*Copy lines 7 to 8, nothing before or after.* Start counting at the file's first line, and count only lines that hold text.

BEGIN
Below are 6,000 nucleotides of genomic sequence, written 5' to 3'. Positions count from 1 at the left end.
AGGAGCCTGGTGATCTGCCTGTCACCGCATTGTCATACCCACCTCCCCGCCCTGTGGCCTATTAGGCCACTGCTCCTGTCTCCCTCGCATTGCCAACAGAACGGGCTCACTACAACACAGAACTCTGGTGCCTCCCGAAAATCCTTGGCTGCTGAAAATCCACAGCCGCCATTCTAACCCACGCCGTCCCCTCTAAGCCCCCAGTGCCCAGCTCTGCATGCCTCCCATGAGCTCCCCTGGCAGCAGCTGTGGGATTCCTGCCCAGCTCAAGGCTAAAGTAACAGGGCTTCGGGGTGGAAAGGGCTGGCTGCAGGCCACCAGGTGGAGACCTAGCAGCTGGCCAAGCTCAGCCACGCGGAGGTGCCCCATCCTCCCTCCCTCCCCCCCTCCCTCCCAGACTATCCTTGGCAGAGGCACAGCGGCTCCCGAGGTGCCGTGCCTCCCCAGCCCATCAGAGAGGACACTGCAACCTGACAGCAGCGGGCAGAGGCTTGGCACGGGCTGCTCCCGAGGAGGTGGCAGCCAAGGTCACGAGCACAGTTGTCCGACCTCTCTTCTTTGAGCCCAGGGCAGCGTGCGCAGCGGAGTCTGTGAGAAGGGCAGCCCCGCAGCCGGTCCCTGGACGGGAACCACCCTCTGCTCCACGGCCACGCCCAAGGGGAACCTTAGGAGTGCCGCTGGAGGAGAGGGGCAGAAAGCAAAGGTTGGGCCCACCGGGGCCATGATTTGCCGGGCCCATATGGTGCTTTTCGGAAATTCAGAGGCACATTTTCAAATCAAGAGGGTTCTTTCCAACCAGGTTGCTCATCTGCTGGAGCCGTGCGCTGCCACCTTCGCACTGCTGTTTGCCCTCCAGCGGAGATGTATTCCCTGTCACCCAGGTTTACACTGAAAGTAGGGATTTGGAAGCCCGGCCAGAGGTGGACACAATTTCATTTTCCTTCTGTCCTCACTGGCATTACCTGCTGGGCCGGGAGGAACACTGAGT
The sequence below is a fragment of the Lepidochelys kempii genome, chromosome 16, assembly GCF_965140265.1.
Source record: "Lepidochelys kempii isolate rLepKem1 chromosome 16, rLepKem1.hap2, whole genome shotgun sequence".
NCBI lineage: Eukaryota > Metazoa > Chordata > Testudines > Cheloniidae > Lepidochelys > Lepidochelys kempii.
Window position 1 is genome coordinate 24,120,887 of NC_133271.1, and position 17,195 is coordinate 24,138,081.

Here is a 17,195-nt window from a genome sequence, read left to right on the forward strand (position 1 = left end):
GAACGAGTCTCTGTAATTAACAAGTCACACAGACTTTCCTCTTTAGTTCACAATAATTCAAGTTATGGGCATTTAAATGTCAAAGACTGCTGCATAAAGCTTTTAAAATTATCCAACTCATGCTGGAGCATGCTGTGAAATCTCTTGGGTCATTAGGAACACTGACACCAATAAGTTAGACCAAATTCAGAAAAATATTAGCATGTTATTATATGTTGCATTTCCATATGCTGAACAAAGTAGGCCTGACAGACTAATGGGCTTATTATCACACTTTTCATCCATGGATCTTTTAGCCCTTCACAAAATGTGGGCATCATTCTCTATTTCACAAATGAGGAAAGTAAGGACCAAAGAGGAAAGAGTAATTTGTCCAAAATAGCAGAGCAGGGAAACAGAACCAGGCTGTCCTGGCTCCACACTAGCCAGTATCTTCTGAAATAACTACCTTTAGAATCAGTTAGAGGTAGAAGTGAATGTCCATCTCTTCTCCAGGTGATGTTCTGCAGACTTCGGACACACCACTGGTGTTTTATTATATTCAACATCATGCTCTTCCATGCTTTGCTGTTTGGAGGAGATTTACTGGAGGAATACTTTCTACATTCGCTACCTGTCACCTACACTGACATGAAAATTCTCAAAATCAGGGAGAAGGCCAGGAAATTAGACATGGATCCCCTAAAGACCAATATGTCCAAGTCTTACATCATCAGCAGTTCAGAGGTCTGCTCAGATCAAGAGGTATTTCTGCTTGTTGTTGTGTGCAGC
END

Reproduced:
Here is a 17,195-nt window from a genome sequence, read left to right on the forward strand (position 1 = left end):
GAACGAGTCTCTGTAATTAACAAGTCACACAGACTTTCCTCTTTAGTTCACAATAATTCAAGTTATGGGCATTTAAATGTCAAAGACTGCTGCATAAAGCTTTTAAAATTATCCAACTCATGCTGGAGCATGCTGTGAAATCTCTTGGGTCATTAGGAACACTGACACCAATAAGTTAGACCAAATTCAGAAAAATATTAGCATGTTATTATATGTTGCATTTCCATATGCTGAACAAAGTAGGCCTGACAGACTAATGGGCTTATTATCACACTTTTCATCCATGGATCTTTTAGCCCTTCACAAAATGTGGGCATCATTCTCTATTTCACAAATGAGGAAAGTAAGGACCAAAGAGGAAAGAGTAATTTGTCCAAAATAGCAGAGCAGGGAAACAGAACCAGGCTGTCCTGGCTCCACACTAGCCAGTATCTTCTGAAATAACTACCTTTAGAATCAGTTAGAGGTAGAAGTGAATGTCCATCTCTTCTCCAGGTGATGTTCTGCAGACTTCGGACACACCACTGGTGTTTTATTATATTCAACATCATGCTCTTCCATGCTTTGCTGTTTGGAGGAGATTTACTGGAGGAATACTTTCTACATTCGCTACCTGTCACCTACACTGACATGAAAATTCTCAAAATCAGGGAGAAGGCCAGGAAATTAGACATGGATCCCCTAAAGACCAATATGTCCAAGTCTTACATCATCAGCAGTTCAGAGGTCTGCTCAGATCAAGAGGTATTTCTGCTTGTTGTTGTGTGCAGC